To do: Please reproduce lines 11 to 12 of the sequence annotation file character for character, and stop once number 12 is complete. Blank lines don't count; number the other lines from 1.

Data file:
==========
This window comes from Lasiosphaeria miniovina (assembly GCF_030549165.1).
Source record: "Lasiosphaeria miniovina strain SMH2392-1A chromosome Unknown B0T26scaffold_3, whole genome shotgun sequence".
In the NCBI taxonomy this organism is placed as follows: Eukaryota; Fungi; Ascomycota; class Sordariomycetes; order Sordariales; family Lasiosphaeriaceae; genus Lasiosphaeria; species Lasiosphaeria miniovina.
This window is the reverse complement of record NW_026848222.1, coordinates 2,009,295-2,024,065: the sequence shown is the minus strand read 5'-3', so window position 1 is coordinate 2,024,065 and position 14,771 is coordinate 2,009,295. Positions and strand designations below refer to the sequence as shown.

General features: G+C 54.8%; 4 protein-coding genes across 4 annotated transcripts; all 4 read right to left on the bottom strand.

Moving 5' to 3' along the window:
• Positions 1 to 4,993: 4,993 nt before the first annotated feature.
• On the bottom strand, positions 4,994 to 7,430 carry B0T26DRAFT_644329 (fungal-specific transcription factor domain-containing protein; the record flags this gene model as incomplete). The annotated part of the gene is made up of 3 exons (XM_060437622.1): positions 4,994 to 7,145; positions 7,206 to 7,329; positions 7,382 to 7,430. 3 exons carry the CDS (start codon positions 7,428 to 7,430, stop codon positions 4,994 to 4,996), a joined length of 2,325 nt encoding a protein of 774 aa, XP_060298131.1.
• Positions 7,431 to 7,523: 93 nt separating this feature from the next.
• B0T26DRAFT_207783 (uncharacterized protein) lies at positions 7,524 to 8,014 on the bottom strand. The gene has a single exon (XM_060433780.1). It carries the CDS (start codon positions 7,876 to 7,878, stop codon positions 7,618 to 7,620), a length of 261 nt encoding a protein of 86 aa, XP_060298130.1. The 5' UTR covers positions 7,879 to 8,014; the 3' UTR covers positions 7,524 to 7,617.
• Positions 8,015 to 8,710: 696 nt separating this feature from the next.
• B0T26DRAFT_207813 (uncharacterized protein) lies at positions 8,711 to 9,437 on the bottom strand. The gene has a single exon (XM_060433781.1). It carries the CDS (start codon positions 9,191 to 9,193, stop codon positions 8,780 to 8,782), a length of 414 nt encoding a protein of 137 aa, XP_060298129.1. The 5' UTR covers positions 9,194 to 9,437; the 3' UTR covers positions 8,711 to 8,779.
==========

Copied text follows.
• Positions 8,015 to 8,710: 696 nt separating this feature from the next.
• B0T26DRAFT_207813 (uncharacterized protein) lies at positions 8,711 to 9,437 on the bottom strand. The gene has a single exon (XM_060433781.1). It carries the CDS (start codon positions 9,191 to 9,193, stop codon positions 8,780 to 8,782), a length of 414 nt encoding a protein of 137 aa, XP_060298129.1. The 5' UTR covers positions 9,194 to 9,437; the 3' UTR covers positions 8,711 to 8,779.